This year and next mark an important historical anniversary: Two centuries ago, both the United States and Great Britain abolished the African slave trade.
By the time they did, the trade had carried 9 million Africans to New World plantations, where they would live under the lash and produce the largest planned accumulation of wealth the world had yet seen. Abolition followed a long and determined campaign waged by antislavery activists on both sides of the Atlantic.
But who really brought the slave trade to an end?
In popular history, the people who abolished the slave trade are seen virtually as saints. They were somber, often dressed in black; they were devout, earnest, and good; they were the very embodiment of Christian virtue. In New England, many were descended from Puritans and reflected their austere and humorless ways. In England they were epitomized by the aristocratic evangelical William Wilberforce, the voice of abolition in Parliament. The recent movie "Amazing Grace" portrays him as a selfless, somewhat sickly angel who loved animals, servants, Africans, and God. Piety has long been seen as the hallmark of abolitionists on both sides of the Atlantic.
If that were the full story, though, it would be exploded by this document. While working in the special collections library of Bristol University in England on a book on 18th-century slave ships, I found an almost completely unknown broadside entitled "The Petition of the Sharks of Africa." It looked like any other printed petition, elegant in its composition, suitable for presentation, addressed "To the Right Honourable the Lords Spiritual and Temporal of Great Britain, in Parliament assembled."
It was, however, a vivid and harsh piece of satire. In fact it claimed to have been written by the "Sharks of Africa," who declared themselves to be a numerous and flourishing group thanks to the many slave ships that visited the coast of West Africa. From these vessels, they explained, they got "large quantities of their most favourite food - human flesh."
When the dead were thrown overboard, the sharks devoured the corpses. Sometimes they got live flesh, when African rebels who preferred death to slavery jumped overboard. When slave ships were "dashed on the rocks and shoals" of the region, throwing "hundreds of human beings, both black and white" into the water, it was a feast.
The sharks were writing to the British Parliament kindly asking them not to end the slave trade. Taking a sensible conservative view, the sharks denounced the abolitionists' "wild ravings of fanaticism," confident that their benevolent lordships would not let His Majesty's loyal shark subjects starve. The petitioners were sure that they could count on "the wisdom and fellow-feeling" of the House of Lords. Sharks should stick together, after all.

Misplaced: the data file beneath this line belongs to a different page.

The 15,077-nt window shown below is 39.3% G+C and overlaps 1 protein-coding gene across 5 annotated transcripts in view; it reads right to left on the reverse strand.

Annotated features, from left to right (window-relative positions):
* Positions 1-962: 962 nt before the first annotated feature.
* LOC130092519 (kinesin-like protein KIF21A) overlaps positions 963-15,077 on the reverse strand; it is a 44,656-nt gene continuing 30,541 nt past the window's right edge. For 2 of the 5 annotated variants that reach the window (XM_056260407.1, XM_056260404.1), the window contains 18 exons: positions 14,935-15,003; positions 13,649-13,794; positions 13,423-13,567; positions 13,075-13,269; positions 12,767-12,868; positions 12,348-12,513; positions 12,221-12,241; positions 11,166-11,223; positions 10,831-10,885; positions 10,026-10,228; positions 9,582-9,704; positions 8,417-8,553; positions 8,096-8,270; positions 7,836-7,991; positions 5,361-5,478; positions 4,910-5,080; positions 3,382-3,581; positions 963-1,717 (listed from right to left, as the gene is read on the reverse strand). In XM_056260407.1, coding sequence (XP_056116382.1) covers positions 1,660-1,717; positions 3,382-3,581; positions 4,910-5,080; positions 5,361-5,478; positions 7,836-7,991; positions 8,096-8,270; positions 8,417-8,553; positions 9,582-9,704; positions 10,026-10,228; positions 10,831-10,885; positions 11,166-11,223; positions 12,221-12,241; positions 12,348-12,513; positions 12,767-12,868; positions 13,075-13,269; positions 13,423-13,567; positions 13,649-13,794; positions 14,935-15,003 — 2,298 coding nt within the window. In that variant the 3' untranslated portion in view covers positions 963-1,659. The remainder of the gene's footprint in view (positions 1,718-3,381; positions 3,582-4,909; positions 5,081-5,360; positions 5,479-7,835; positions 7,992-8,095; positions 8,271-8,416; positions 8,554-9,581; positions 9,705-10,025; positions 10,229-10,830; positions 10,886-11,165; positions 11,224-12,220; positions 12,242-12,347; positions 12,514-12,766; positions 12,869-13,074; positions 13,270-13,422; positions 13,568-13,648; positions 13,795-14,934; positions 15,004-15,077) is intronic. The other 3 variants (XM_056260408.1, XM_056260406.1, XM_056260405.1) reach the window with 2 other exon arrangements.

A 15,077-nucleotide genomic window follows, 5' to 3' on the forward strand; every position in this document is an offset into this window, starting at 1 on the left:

Nothing I had read had prepared me for such a document. Here, unexpectedly, was a dark and daring kind of humor I had never known to exist among abolitionists.
Further research revealed that it had been republished widely, in Edinburgh, Philadelphia, New York, and Salem. I concluded that "The Petition of the Sharks of Africa" had been written by a Scot named James Tytler, who was a physician, poet, composer, an editor of the Encyclopedia Britannica, and Britain's first hot-air balloonist. For his radicalism, he was eventually arrested and charged with sedition, only to flee into exile in 1793, first to Ireland, then to Salem. His contribution has never figured in the histories of abolition - partly, I am convinced, because it does not fit the enduring image of abolitionists.
The document joins a long string of new findings that have changed our understanding of who the abolitionists were. Working-class men and women protested the trade through boycotts; sailors smuggled pamphlets and told their horror stories to activists ashore. The front line of the war against human bondage was occupied by the enslaved themselves, whose resistance sent shock waves around the world, terrifying many and inspiring some. Their names may be lost to the history books, but they anchored a complex and diverse social movement.
Why do we need to know this today? First, it is important to understand that the abolition of the slave trade, and of slavery itself, was not a gift from on high. William Wilberforce did not abolish the slave trade, as "Amazing Grace" might make it seem, just as a lone Abraham Lincoln did not free the slaves. It will no longer do to pretend that a "great man" did things that are more accurately described as a result of a complex historical situation and a many-sided resistance.
Second, it is important to people demanding justice and reparations today - whoever and wherever they may be - to know that their forebears played an important role in bringing the slave trade and indeed the entire institution of slavery to an end. We owe the end of the abolition of the nefarious trade not just to aristocrats and Puritans, but to enslaved rebels, to factory workers and sailors, and to at least one irreverent Scottish daredevil.
Marcus Rediker is a professor of history at the University of Pittsburgh. His new book, "The Slave Ship: A Human History," will be published by Viking-Penguin in October.